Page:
Agenda item

Primary Medical Services in Leeds - Workforce Development

To consider and discuss a report from the Head of Democratic Services which presents information surrounding the workforce development of Primary Medical Services in Leeds.


Further to the minutes of the meeting held 7th September 2021, the Head of Democratic Services submitted a report that provided further information surrounding the workforce development of Primary Medical Services in Leeds.


Appended to the submitted report included a briefing paper from NHS Leeds Clinical Commissioning Group on Primary Medical Services in Leeds Workforce Development.


The following were in attendance for this item:

·  Councillor F Venner, Executive Member for Adult and Children’s Social Care and Health Partnerships

·  Councillor S Arif, Executive Member for Public Health and Active Lifestyles

·  Cath Roff, Director of Adults and Health

·  Victoria Eaton, Director of Public Health

·  Kirsty Turner, Associate Director Primary Care NHS Leeds CCG

·  Lisa Kundi, Senior Manager Primary Care Integration, NHS Leeds CCG

·  Gaynor Connor, Leeds GP Confederation


Members were advised of the following points:

·  It is down to the 92 individual practices to recruit and train staff, there is no fixed model of delivery and partners are being worked with to look at plans and trajectories for the future.

·  An overview was provided on the Leeds position in terms of General Practice Workforce Statistics data as of September 2021 and satisfaction with appointment times.

·  Additional Roles Reimbursement Scheme, acknowledging that Leeds currently has 225 WTE roles employed under the scheme, with an ambition to employ 530 additional roles. There are challenges in terms of accommodating staff and funding implications with the development of new roles.

·  Care navigation roles have been introduced to support patients to see the right professional based on their needs first time.

·  Community pharmacy consultation services are live across 44 practices in Leeds and there are just under 2,000 referrals covering a range of conditions.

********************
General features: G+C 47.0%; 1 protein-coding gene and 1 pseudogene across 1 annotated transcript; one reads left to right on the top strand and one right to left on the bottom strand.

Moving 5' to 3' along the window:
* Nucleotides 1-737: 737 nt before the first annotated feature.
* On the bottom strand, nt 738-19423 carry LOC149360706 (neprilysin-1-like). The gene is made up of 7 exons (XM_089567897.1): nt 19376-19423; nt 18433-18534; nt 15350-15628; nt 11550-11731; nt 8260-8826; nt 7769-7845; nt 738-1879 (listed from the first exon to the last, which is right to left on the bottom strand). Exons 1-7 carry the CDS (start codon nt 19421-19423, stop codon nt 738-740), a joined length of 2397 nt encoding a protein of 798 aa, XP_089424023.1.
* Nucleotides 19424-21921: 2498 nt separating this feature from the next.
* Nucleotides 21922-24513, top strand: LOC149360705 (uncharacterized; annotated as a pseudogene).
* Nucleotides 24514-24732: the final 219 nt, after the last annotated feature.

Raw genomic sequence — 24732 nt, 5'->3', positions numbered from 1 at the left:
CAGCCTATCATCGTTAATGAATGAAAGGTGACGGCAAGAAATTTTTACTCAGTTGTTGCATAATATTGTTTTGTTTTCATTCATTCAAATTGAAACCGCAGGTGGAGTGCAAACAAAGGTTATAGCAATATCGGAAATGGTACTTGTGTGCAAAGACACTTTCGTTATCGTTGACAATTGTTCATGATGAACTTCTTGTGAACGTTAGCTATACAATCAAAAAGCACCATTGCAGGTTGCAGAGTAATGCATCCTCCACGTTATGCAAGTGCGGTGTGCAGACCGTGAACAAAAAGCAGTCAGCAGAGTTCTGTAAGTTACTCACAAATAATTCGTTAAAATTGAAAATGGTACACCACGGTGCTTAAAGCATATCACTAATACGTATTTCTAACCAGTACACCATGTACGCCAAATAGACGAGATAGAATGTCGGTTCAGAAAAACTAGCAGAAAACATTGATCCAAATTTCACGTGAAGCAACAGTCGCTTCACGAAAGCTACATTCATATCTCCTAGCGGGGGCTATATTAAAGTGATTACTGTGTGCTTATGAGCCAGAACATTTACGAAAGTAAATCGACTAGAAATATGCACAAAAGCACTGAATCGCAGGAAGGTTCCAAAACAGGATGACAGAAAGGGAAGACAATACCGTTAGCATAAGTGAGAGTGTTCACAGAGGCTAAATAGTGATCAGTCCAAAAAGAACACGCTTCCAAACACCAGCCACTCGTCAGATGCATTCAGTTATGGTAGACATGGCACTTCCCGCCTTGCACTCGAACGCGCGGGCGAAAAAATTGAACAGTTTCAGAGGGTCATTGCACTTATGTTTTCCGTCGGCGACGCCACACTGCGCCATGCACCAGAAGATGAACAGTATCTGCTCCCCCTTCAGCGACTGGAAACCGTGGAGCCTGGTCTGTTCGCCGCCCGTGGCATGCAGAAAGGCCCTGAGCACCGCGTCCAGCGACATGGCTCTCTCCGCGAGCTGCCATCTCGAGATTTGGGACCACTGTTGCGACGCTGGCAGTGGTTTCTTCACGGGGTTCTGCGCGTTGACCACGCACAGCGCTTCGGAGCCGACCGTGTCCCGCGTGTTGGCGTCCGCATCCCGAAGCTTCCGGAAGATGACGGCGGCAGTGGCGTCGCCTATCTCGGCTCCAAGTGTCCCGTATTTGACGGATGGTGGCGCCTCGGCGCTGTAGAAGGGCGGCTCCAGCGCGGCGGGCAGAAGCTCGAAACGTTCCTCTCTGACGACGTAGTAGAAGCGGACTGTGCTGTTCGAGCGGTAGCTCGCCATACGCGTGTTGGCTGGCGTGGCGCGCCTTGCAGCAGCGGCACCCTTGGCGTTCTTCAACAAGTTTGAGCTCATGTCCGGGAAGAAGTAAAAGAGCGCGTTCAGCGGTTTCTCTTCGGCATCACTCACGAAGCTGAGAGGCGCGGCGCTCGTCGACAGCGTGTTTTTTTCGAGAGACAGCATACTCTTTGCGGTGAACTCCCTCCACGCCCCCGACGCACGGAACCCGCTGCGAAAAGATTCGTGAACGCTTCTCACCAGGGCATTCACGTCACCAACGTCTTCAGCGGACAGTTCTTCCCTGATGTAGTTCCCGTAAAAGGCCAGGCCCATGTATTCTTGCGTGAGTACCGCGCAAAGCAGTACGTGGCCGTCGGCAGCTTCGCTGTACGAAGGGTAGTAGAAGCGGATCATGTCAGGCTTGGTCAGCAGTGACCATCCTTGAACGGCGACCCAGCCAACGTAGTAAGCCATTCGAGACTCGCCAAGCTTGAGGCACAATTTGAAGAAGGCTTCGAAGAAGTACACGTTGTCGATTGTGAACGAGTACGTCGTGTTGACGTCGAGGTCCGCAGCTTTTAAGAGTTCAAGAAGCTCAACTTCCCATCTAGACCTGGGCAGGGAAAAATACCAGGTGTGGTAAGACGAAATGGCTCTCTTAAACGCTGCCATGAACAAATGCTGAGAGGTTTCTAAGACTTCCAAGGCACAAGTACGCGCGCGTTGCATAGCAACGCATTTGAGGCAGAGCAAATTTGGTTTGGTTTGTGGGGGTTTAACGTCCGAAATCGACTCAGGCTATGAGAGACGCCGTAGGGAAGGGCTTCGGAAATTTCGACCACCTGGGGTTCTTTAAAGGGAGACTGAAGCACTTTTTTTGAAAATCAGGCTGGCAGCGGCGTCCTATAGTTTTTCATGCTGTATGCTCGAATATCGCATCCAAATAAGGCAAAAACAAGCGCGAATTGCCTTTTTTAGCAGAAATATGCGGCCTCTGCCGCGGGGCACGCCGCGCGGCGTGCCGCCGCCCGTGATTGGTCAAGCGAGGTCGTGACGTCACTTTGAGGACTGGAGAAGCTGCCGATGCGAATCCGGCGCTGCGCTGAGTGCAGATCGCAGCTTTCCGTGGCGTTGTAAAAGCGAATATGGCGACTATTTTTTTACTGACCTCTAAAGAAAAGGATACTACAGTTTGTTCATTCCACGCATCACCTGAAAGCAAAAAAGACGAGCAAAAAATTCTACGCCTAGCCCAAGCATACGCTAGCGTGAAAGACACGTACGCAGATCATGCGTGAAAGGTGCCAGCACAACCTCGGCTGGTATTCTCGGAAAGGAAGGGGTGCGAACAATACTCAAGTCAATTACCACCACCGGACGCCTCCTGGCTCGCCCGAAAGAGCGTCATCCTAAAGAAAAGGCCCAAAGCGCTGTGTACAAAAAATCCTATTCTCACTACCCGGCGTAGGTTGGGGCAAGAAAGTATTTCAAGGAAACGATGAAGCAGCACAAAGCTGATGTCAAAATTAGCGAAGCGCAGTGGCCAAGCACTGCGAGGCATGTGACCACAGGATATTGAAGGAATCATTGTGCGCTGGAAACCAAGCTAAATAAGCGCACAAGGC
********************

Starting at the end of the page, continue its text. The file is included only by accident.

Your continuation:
Member’s discussions included:

·  The Board acknowledged that the level of variation across the satisfaction responses are not acceptable and sought clarity on what individual practices and Leeds CCG are doing to ensure services are better suited to the needs of the public. It was confirmed that work has been on-going to work with the practice with the lowest level of satisfaction, and key indicators and information is relayed to practices. Additionally, members were informed that statistics for the level of satisfaction responses have remained consistently above the national average and only once dipped below the national average in 2020 during the Covid pandemic.

·  A member commented on the range of roles across Primary Care Networks (PCN) and queried the difference in the numbers of roles across each PCN. It was acknowledged that the amount of funding available varied depending on the size of the population, and it was confirmed that there is already a city-wide social prescribing service, hence why some PCNs may not feel the need to cover this role and instead, put investment into additional roles they feel is appropriate for their service.

·  Members were informed that whilst there are a number of GP and nurses vacancies, there is no indication of a work crisis situation and there is sufficient capacity to meet the needs of the population. 

·  Clarity on whether there are plans to recruit internationally. It was confirmed that there are no international recruitment schemes or campaigns. It was noted that the current focus is to work with education providers to encourage young people into the health sector, to future proof the service.


The Executive Member for Adult and Children’s Social Care and Health Partnerships highlighted a communications issue, in terms of messaging being disjointed between the public and the work of primary care. The Executive Member for Public Health and Active Lifestyles emphasised the need to ensure members of the public are kept well informed and suggested that elected members are passed information to publish on their social media pages and to enable them to provide information to their constituents.


The Chair thanked everyone for their attendance.


RECOMMENDED – To note the contents of the report and comments made during discussion of this item.


Supporting documents: